This month is all about cave exploration at Spring Mill State Park. Guests love touring and discovering these hidden underground caves.
There are various unique creatures that can be found within the depths of these caves. Make sure to read about each species below before touring the underground caves, so you know what to look out for.
Northern Blind Cave Fish
Also known as Trogolobites, the Northern Blind Cave Fish is an animal species that is strictly bound to the underground habitats, such as caves. These fish feed on amphipods and subterranean isopods. According to Sheree Belt, Spring Mill State Park Naturalist, the Northern Blind Cave Fish don’t have any eyes because it is so dark in the caves that they don’t need them!
Lawrence County’s Bluespring Cavern owner, Jim Richards, says that this Hoosier Cave Fish can live to be over 20 years old and the larger ones can grow to be as long as 4 to 5 inches. Bluespring Caverns however, has seen a few “old-timers” grow up to 8 inches long!
FUN FACT: According to Jim Richards, Bluespring Caverns Park likely contains the largest single population of this Northern Blind Cave Fish within the 17 miles of flowing streams in the Caverns.
Like the Northern Blind Cave Fish, Blind Crayfish also known as Trogolobites, and are more commonly found in caves with streams. These guys, along with the Northern Blind Cave Fish, find food by sensing the tiniest movement around them since they cannot see.
FUN FACT: Some Trogolobites have been known to venture outside of the caves and into the springs after dark!
The Cave Salamander, also known as Troglophiles, is the most colorful cave critter of them all! This creature spends most of its life in a cave, but can also survive outside of its cave habitat. A shy little creature with red and orange coloring and black spots, the Cave Salamander can often be found in the “twilight zone” of the cave, or the area of the cave where you can still see some light.
FUN FACT: After spending one to three years as larvae, the young salamanders follow streams or springs into deep caves, where they develop into adults!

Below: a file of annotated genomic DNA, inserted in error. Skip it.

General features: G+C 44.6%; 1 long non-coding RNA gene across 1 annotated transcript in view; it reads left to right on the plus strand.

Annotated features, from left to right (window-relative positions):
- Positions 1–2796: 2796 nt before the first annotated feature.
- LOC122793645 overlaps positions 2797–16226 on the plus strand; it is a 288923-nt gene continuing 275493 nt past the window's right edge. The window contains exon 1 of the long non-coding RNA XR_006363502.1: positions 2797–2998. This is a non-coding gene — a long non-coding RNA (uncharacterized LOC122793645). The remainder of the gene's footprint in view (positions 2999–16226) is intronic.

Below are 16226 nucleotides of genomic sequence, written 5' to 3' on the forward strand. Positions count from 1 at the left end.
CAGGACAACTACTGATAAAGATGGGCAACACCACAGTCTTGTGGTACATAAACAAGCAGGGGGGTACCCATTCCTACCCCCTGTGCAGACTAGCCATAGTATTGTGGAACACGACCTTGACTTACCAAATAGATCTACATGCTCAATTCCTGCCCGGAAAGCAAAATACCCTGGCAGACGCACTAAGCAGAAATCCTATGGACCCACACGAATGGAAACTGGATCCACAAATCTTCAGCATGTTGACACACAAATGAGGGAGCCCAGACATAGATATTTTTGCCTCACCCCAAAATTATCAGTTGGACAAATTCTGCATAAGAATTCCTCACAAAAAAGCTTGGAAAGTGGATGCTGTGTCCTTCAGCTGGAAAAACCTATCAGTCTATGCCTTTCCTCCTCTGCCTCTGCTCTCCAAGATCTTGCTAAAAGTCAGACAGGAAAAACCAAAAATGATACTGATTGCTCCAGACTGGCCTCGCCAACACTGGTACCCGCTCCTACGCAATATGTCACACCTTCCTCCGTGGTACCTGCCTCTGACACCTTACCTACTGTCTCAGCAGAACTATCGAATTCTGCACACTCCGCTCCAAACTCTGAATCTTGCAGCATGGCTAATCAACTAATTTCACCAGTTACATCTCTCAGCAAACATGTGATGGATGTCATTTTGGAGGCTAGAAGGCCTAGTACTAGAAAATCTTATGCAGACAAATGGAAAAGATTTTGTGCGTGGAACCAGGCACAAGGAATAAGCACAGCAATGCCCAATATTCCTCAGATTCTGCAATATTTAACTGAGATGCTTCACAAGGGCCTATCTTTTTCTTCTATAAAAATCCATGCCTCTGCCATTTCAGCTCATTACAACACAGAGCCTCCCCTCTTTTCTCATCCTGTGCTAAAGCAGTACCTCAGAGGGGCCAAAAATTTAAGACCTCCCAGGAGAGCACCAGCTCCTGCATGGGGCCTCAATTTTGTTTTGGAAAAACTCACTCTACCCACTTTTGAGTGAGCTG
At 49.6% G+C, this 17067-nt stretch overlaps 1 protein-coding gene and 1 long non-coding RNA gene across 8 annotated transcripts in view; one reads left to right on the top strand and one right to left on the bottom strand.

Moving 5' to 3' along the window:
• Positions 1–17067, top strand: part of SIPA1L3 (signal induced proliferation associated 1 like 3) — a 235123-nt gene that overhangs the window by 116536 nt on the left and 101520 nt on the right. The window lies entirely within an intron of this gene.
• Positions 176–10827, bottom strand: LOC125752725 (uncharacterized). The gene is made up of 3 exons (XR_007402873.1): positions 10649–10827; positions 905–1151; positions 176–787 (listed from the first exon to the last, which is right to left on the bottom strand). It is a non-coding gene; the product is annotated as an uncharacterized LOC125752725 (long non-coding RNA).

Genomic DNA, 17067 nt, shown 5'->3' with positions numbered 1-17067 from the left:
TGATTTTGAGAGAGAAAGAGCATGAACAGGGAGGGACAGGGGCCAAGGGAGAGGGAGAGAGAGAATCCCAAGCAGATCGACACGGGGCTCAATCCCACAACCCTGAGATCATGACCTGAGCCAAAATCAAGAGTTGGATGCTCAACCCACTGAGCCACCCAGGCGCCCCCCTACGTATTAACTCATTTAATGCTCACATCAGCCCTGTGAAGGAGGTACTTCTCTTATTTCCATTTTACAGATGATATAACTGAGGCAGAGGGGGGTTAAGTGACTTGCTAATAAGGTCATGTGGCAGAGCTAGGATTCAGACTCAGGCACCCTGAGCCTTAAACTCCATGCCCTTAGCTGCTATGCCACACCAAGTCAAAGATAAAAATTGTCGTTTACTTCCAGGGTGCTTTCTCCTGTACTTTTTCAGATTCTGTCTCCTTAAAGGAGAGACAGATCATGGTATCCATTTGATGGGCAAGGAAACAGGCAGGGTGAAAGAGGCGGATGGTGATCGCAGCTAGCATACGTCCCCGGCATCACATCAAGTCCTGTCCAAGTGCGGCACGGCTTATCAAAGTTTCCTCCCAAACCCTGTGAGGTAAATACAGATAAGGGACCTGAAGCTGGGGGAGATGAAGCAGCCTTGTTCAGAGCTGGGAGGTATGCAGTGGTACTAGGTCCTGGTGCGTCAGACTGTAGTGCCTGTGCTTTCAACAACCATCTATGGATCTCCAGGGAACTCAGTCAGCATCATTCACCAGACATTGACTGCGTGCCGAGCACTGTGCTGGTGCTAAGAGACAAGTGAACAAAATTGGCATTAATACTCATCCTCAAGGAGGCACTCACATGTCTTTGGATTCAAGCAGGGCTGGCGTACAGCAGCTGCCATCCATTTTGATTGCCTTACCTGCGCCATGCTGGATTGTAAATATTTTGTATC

The most well-known cave dweller is the bat! Bats are also known as Trogloxenes and have a diet that mostly consists of insects. Bats often prefer drier caves that are not subject to flooding. Although Bluespring Caverns have been known to flood, various bats can be found in the caves including Big Brown Bats, Little Brown Bats and Tri Color Bats.
Did you know that all bats that are found in Indiana are considered endangered? White Nose Syndrome, a fungal disease that produces a white fuzzy growth on the ears and noses of bats, has significantly decreased the population of bats in Northern America.
FUN FACT: Bats are among the longest living mammals in Indiana. Some Little Brown Bats have been known to live for 35 years!
Eastern Phoebe Bird
You may not think of birds when it comes to cave living, but believe it or not these birds actually build their nests in caves! The Phoebe Bird typically nests in the mouth of a cave where there is still light shining through. When they speak it almost sounds as if they are saying their name, “Phoebe.”
These birds migrate from South America and are among the first migratory birds that arrived in Indiana. Be on the lookout for these flycatchers in the caves at Spring Mill State Park.
FUN FACT: Sheree Belt, Spring Mill State Park Naturalist, says these birds wag their tails like a dog!